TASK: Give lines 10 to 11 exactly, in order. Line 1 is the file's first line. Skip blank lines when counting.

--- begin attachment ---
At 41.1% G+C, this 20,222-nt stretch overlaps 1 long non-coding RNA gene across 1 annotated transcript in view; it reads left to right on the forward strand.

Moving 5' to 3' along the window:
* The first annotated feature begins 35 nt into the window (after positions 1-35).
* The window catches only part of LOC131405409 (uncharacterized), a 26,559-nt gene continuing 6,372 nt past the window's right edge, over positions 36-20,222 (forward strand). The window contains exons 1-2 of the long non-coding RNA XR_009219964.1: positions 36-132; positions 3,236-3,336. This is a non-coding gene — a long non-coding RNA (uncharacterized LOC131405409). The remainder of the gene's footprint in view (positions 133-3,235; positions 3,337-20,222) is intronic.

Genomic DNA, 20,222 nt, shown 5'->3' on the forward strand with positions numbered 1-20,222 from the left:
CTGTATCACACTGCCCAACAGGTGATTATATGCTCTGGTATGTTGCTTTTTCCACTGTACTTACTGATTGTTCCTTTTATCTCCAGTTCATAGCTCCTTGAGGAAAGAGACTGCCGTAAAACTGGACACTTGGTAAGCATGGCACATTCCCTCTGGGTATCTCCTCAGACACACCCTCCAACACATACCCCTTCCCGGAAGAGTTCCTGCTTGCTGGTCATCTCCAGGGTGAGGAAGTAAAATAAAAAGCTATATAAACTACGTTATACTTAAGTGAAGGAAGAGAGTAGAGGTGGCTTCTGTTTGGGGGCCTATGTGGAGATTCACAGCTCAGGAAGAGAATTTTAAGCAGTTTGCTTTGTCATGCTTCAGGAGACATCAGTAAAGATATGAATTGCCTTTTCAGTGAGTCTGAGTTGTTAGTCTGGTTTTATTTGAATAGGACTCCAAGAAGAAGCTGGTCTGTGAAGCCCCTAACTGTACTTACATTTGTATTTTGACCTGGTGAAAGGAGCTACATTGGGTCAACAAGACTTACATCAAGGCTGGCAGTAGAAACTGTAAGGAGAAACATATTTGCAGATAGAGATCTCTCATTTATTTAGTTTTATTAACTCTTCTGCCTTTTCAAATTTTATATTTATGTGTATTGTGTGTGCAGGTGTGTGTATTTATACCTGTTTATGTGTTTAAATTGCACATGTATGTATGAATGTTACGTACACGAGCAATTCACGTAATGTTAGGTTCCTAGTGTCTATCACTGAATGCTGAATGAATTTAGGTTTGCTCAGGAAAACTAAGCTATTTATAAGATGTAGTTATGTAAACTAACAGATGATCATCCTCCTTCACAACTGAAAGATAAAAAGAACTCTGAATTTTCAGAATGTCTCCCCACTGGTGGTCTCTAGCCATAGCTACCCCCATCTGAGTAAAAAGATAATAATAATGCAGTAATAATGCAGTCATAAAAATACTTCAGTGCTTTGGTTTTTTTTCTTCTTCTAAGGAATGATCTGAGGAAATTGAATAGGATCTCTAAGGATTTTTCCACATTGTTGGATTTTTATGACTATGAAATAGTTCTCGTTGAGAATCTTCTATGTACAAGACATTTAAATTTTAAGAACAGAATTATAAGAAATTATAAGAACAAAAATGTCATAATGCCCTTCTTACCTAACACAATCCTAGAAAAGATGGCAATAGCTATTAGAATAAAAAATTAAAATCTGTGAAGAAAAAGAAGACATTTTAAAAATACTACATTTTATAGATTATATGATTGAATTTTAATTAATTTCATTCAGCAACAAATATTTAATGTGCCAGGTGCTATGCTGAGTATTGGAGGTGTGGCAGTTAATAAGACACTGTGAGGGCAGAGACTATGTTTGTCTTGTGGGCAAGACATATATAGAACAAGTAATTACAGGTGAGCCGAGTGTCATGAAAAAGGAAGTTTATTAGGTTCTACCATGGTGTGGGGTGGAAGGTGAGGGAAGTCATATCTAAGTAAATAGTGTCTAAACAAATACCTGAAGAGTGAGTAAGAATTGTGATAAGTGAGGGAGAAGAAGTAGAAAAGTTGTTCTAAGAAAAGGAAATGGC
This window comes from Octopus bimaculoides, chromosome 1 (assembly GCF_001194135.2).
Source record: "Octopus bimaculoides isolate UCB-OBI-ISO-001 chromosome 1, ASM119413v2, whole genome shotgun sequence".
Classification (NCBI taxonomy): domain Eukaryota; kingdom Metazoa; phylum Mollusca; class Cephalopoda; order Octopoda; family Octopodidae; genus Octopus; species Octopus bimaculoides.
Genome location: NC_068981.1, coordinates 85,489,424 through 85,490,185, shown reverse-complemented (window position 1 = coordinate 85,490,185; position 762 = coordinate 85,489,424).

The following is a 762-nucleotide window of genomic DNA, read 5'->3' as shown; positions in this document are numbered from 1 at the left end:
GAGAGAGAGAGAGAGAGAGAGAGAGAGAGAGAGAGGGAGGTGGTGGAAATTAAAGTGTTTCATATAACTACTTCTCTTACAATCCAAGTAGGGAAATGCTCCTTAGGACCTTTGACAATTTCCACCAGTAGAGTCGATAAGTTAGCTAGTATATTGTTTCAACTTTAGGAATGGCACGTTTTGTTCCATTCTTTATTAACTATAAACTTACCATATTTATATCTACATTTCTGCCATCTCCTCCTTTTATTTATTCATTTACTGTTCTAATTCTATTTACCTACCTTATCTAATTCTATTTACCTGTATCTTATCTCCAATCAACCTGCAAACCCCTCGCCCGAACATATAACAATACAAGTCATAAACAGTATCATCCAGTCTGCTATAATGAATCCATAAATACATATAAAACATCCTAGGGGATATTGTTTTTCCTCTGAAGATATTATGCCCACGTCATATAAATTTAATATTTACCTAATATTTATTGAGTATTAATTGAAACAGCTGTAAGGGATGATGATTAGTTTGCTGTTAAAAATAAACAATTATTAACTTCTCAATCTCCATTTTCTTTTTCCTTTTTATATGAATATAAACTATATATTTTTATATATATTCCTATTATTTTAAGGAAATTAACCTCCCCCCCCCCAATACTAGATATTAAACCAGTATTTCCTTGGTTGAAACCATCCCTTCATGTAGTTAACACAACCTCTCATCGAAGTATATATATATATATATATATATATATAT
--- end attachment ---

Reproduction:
Genome location: NC_068981.1, coordinates 85,489,424 through 85,490,185, shown reverse-complemented (window position 1 = coordinate 85,490,185; position 762 = coordinate 85,489,424).

The following is a 762-nucleotide window of genomic DNA, read 5'->3' as shown; positions in this document are numbered from 1 at the left end: